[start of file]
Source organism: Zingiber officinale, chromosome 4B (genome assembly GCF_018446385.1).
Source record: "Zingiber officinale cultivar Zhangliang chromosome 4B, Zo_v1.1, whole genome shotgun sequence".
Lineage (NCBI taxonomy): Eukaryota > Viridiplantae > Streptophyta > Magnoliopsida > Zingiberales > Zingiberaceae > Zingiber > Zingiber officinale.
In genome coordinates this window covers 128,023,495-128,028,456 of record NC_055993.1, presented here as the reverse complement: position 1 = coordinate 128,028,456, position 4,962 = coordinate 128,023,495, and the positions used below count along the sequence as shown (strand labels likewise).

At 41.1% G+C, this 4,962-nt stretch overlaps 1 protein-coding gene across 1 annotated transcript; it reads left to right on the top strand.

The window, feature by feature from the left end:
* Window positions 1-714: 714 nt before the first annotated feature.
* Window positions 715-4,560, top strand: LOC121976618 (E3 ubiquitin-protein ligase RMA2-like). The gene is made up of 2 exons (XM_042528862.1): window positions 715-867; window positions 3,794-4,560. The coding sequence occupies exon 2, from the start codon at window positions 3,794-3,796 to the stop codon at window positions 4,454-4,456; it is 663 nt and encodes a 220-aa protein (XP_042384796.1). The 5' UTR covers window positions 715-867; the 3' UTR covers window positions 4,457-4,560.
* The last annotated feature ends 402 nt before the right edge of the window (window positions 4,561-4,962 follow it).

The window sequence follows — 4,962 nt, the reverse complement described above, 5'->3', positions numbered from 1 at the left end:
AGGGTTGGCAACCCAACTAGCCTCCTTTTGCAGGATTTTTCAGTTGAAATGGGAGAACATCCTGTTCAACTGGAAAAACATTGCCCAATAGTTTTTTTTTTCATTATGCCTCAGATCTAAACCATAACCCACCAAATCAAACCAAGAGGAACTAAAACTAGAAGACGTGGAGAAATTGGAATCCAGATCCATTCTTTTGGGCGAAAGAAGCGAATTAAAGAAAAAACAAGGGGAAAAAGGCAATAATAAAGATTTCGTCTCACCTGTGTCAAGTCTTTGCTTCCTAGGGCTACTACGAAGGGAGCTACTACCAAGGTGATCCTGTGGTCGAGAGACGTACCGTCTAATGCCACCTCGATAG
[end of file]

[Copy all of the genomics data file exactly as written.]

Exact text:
Source organism: Zingiber officinale, chromosome 4B (genome assembly GCF_018446385.1).
Source record: "Zingiber officinale cultivar Zhangliang chromosome 4B, Zo_v1.1, whole genome shotgun sequence".
Lineage (NCBI taxonomy): Eukaryota > Viridiplantae > Streptophyta > Magnoliopsida > Zingiberales > Zingiberaceae > Zingiber > Zingiber officinale.
In genome coordinates this window covers 128,023,495-128,028,456 of record NC_055993.1, presented here as the reverse complement: position 1 = coordinate 128,028,456, position 4,962 = coordinate 128,023,495, and the positions used below count along the sequence as shown (strand labels likewise).

At 41.1% G+C, this 4,962-nt stretch overlaps 1 protein-coding gene across 1 annotated transcript; it reads left to right on the top strand.

The window, feature by feature from the left end:
* Window positions 1-714: 714 nt before the first annotated feature.
* Window positions 715-4,560, top strand: LOC121976618 (E3 ubiquitin-protein ligase RMA2-like). The gene is made up of 2 exons (XM_042528862.1): window positions 715-867; window positions 3,794-4,560. The coding sequence occupies exon 2, from the start codon at window positions 3,794-3,796 to the stop codon at window positions 4,454-4,456; it is 663 nt and encodes a 220-aa protein (XP_042384796.1). The 5' UTR covers window positions 715-867; the 3' UTR covers window positions 4,457-4,560.
* The last annotated feature ends 402 nt before the right edge of the window (window positions 4,561-4,962 follow it).

The window sequence follows — 4,962 nt, the reverse complement described above, 5'->3', positions numbered from 1 at the left end:
AGGGTTGGCAACCCAACTAGCCTCCTTTTGCAGGATTTTTCAGTTGAAATGGGAGAACATCCTGTTCAACTGGAAAAACATTGCCCAATAGTTTTTTTTTTCATTATGCCTCAGATCTAAACCATAACCCACCAAATCAAACCAAGAGGAACTAAAACTAGAAGACGTGGAGAAATTGGAATCCAGATCCATTCTTTTGGGCGAAAGAAGCGAATTAAAGAAAAAACAAGGGGAAAAAGGCAATAATAAAGATTTCGTCTCACCTGTGTCAAGTCTTTGCTTCCTAGGGCTACTACGAAGGGAGCTACTACCAAGGTGATCCTGTGGTCGAGAGACGTACCGTCTAATGCCACCTCGATAG